Rebuilding Workers’ and youth struggles
It is three years since Egypt’s senior military officers pushed into the vacuum created by the downfall of Muslim Brotherhood president Mohammed Morsi following the 17million-strong June 30th 2013 demonstration.
Former Head of the Armed Forces, President Abdel Fattah el-Sisi imposed a regime that has attempted to turn the clock back with a crackdown on opposition. Democratic gains won by mass demonstrations and strikes during the 2011 revolutionary convulsions have been attacked. In many ways, state repression is now harsher than towards the end of former president Hosni Mubarak’s regime.
The rights to free speech and a free media are continually undermined. Egypt is one of the worst countries in the world for journalists’ arrests. Hundreds of demonstrators were arrested in April and sentenced to two years in prison. They were protesting against two Red Sea islands being handed to Saudi Arabia with the slogan, “Egypt is not for sale”. The street protests had been bigger than expected.
On 1 May 2016 security forces stormed the journalists’ syndicate (union) headquarters and arrested two journalists they accused of inciting those protests. Amnesty described this as "the most brazen attack on the media the country witnessed in decades." The syndicate president and two other leading members were later arrested, accused of “harbouring fugitives”. Three thousand journalists demonstrated in response.
On 28 June a well-known TV host of Lebanese origin, Liliane Daoud, was arrested at her home, forced to leave her husband and daughter, allowed to take just her passport and purse and immediately deported. Her show, The Complete Picture on ONTV, was one of very few to allow opposition figures to speak on air. A month previously, ONTV had been taken over by steel owner Ahmed Abu-Hashima.
The day before Daoud had been put on a plane to Beirut, passport control prevented a prominent female activist from flying to Beirut. Mozn Hassan founded a group, Nazra for Feminist Studies, and was due to attend a human rights meeting.
Since 2011, over 18,000 people have been tried before military tribunals instead of civilian courts. Torture in prisons is widespread. Supporters and members of the banned Muslim Brotherhood, pro-democracy campaigners, and liberals and socialists who played prominent roles in the ousting of Hosni Mubarak, have all been targeted.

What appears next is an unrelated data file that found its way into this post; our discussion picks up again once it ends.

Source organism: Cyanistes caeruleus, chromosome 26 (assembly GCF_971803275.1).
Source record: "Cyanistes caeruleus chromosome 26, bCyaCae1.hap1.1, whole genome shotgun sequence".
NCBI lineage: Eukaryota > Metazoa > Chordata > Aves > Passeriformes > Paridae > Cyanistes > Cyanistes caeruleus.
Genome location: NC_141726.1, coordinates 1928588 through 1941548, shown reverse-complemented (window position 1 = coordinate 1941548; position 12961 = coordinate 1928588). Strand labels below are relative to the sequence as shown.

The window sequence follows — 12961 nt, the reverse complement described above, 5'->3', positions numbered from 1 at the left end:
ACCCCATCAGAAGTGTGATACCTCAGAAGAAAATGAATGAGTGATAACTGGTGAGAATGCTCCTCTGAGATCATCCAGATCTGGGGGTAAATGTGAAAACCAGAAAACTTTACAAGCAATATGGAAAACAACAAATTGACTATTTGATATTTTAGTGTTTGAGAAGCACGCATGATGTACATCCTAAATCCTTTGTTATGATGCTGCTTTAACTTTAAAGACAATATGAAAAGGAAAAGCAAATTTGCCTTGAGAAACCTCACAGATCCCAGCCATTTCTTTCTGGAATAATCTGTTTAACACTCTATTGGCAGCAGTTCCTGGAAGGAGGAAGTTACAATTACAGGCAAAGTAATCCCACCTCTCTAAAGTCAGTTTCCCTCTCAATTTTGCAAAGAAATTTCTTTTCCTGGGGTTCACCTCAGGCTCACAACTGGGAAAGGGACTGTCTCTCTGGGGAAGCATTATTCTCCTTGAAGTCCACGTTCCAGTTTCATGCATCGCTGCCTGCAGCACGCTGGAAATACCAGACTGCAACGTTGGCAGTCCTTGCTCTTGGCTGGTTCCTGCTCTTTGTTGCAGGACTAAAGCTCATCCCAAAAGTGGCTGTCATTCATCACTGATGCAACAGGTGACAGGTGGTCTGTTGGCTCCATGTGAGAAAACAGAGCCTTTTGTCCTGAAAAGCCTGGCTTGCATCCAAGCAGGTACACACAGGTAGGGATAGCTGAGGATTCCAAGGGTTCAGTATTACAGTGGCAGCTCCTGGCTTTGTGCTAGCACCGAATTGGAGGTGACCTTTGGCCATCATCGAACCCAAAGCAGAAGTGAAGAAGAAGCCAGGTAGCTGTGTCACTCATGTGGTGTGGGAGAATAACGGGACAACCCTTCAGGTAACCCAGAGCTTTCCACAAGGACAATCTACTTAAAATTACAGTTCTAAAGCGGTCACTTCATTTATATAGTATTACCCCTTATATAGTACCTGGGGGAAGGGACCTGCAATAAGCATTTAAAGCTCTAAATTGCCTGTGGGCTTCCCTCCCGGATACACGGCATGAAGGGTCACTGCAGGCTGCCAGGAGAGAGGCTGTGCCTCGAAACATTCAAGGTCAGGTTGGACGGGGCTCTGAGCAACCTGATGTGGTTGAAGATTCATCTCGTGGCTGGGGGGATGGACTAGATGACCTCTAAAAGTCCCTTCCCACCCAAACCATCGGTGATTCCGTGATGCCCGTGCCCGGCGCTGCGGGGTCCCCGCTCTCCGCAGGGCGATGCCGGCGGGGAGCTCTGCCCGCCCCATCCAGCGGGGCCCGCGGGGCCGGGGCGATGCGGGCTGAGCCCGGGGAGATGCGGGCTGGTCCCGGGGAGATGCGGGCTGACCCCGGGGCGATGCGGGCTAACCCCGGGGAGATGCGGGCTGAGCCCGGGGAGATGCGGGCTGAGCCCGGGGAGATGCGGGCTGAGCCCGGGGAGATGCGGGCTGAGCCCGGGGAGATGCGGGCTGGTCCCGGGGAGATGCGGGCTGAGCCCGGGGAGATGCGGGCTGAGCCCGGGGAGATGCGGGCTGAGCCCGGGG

The Egyptian Centre for Public Opinion Research’s May poll showed 79 per cent approving Sisi’s performance, down from 90 per cent at the end of his first year in office. Support was lowest among young people – 61 per cent of under-30s said they would re-elect him. However, the response rate was only 46 per cent. It would be unsurprising if many who oppose Sisi chose to keep their views to themselves at present, given the level of state repression.
The regime has reason to fear its support is waning. Inflation has risen from 10.1 per cent in 2014 to 12.3 percent. Tourism, one of the biggest sources of employment, was 47 per cent down in March 2016 compared to twelve months earlier. The number of Russian tourists fell 99 per cent after a Russian airliner was brought down by a bomb over the Sinai desert in October 2015. Continuing austerity in Europe and the (until now) unexplained crash of an EgyptAir plane into the Mediterranean in May have also depressed tourism.
Poverty and unemployment, inadequate public services and lack of housing show no sign of improvement. State corruption was estimated to cost the economy LE600billion (£51billion) in 2015. Hisham Geneina, the Chief Auditor who produced this figure, was subsequently arrested on charges of “disrupting public disorder and harming national security”!